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many, yet the Lord was not willing that any should perish, but that all should come to repentance.’ ‘ He came not to call the righteous, but sinners to repentance.” She saw with what compassion Jesus treated sinners, while he was upon earth. * Daughter, be of good comfort: thy sins are forgiven thee.’ ‘ But,’ said she, I have mispent all my life; and now no more time remains for me.' It was told her, that neither the greatness nor the multitude of sins would exclude from God's mercy those who should seek him and turn to him with all their hearts; and that although her time was now short, yet she ought to consider that not only they who were called at the third, sixth, and ninth hours received their penny, but he also who was called at the eleventh. She said, that “God had some years ago mercifully called her, and had she answered that call, she might have been a grown Christian before now, but she had slumbered and slept.' It was told her, that she had great reason to deplore this; but such was the infinite goodness and mercy of God that he continued yet to call her: “Behold, I stand at the door and knock; if any man will hear my voice, and open the door, I will come in unto him.’ ‘O my God,” she said, ‘ I would open my heart wholly to thee: come and take possession of it.” . Some, it was further argued, who had been powerfully called, and yet had afterwards not only slumbered but fallen into grie

vous sins, have been again called:

and found mercy. David had been called in his youth, yet afterwards fell into grievous sins; but God had mercy on him, and granted him the grace of repentance and pardon. Peter was called to be our Lord's disciple, and followed him, but yet afterwards denied his Lord; and when his Lord looked on him, he went out and wept bitterly : and we see with what compassion our Lord treated him: he did not so much as upbraid him with his sin, but said,

Simon, son of Jonas, lowest thou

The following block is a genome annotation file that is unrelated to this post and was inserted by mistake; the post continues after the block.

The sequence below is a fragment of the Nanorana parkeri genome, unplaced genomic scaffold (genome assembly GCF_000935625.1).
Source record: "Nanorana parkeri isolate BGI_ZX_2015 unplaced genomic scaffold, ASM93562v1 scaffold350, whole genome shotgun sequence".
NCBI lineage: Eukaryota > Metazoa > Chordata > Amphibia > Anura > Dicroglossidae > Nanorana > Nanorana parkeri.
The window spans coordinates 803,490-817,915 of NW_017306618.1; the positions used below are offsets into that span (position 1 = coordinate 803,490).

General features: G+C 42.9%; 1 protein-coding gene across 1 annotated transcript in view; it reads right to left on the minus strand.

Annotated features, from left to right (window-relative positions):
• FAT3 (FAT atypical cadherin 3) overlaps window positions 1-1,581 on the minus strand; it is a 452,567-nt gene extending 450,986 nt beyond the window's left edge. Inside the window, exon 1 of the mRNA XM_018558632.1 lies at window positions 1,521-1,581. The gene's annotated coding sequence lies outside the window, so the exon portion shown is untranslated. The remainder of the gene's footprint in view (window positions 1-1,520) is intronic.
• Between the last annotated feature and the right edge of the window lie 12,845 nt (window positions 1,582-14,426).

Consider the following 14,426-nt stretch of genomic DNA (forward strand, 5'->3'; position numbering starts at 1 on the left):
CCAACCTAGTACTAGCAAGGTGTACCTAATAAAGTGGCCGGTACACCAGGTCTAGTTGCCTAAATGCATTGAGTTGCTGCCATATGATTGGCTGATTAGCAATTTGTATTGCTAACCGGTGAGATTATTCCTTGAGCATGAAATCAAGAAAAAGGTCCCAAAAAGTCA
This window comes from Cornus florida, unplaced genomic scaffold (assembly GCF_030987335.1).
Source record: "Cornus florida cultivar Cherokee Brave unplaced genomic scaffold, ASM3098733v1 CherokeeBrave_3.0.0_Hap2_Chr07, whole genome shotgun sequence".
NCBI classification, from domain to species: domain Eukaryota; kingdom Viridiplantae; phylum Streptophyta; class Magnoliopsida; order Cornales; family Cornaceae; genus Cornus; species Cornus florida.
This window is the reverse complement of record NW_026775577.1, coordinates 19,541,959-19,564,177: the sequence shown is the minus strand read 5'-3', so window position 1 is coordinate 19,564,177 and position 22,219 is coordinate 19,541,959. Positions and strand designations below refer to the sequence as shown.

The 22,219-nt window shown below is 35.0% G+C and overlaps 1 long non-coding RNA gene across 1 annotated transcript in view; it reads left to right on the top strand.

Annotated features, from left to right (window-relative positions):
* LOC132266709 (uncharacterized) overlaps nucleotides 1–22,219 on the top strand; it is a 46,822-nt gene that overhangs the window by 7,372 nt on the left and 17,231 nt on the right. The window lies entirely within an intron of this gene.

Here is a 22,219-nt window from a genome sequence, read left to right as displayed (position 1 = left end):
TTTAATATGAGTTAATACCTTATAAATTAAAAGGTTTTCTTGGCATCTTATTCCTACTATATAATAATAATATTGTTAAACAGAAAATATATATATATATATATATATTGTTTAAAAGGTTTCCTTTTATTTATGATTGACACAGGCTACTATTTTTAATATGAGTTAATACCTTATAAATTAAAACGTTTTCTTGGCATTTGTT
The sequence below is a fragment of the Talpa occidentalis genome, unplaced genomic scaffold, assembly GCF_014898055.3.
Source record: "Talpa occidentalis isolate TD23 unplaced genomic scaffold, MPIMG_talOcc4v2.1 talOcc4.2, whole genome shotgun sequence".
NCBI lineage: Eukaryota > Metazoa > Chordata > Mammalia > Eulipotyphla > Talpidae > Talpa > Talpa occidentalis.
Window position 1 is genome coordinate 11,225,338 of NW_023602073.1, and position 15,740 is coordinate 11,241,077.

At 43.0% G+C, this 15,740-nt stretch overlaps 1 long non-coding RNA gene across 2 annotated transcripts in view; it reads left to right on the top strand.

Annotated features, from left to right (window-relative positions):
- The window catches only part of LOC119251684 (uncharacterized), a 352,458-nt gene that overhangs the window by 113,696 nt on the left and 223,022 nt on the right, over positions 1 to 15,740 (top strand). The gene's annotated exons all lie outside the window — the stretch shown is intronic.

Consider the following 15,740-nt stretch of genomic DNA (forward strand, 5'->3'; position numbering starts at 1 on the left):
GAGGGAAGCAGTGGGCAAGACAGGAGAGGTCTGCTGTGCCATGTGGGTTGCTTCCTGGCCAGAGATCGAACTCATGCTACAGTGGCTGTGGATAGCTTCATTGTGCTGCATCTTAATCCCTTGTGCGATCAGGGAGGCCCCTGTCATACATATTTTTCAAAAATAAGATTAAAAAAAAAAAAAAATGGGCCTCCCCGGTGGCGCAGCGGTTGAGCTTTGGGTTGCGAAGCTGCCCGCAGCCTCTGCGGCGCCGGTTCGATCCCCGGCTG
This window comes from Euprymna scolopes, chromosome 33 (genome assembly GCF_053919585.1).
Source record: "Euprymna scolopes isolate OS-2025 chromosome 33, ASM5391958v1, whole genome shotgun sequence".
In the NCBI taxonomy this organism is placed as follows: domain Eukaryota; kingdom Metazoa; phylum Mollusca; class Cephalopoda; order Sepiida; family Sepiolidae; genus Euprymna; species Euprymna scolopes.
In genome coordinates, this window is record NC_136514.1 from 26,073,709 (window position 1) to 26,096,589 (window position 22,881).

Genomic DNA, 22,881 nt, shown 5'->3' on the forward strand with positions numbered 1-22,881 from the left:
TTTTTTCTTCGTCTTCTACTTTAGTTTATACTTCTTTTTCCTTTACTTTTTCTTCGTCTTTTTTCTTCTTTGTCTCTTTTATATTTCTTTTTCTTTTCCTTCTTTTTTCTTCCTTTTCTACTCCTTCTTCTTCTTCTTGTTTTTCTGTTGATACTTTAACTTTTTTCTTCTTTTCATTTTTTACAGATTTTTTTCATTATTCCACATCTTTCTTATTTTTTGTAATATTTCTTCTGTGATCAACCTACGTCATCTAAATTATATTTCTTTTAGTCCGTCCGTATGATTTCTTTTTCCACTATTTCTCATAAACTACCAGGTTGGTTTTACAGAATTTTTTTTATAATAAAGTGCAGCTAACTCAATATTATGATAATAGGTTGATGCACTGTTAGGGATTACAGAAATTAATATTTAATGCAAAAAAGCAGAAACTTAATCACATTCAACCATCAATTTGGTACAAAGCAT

me? feed my sheep.” “I do not,’ she observed, “ in the least distrust the mercy, the boundless mercy and compassion of God, but the deceitfulness of my own heart, which makes me think I am penitent, when perhaps it is only the fear of hell which affects me; and should I recover again, I should again slumber and sleep.’ You have indeed, reason to distrust yourself, it was said to her; and we are bid to work out our salvation with fear aud trembling; but he that will judge. ou is the Lord who died for you. Therefore you are to resign yourself wholly, to your merciful God and Saviour, and to labour, by his grace, to have the present temper of your heart all contrition, all love, all adoration. God of his mercy has given ou this disposition at present, and 3. will not break the bruised reed, nor quench the smoking flax, until he bring forth judgment unto victory. He now has given you a heart to adore, and love him, and to abhor and hate yourself for having been so undutiful. to him. It is God who worketh this holy disposition, in your heart, and will perfect it unto the end; and as to your fear, in case your health, be restored, of returning to a state of slumber, the Lord will either strengthen you to resist temptations, if he see it for his glory to continue you longer in this life, or he will remove you out of the hazard of temptation. “His will,” she said, ‘ be done! I have often entreated the Lord to give me a token of his favour, before I go hence; but he leads me through this dark path of the valley, and shadow of death.” It was replied to her, You have no reason to murmur for this, but to bear it with patience. You are not worthy of any comfort here; and therefore, if he think not fit to grant you any in this dark path, his will be done. If he see it expedient for you, he will not fail to grant it at last; but this is the time of your trial, and God sees it fit to visit you, not only with bodily affliction, but also with afflic-, tion of spirit, for your greater puri* and to wean your heart from 2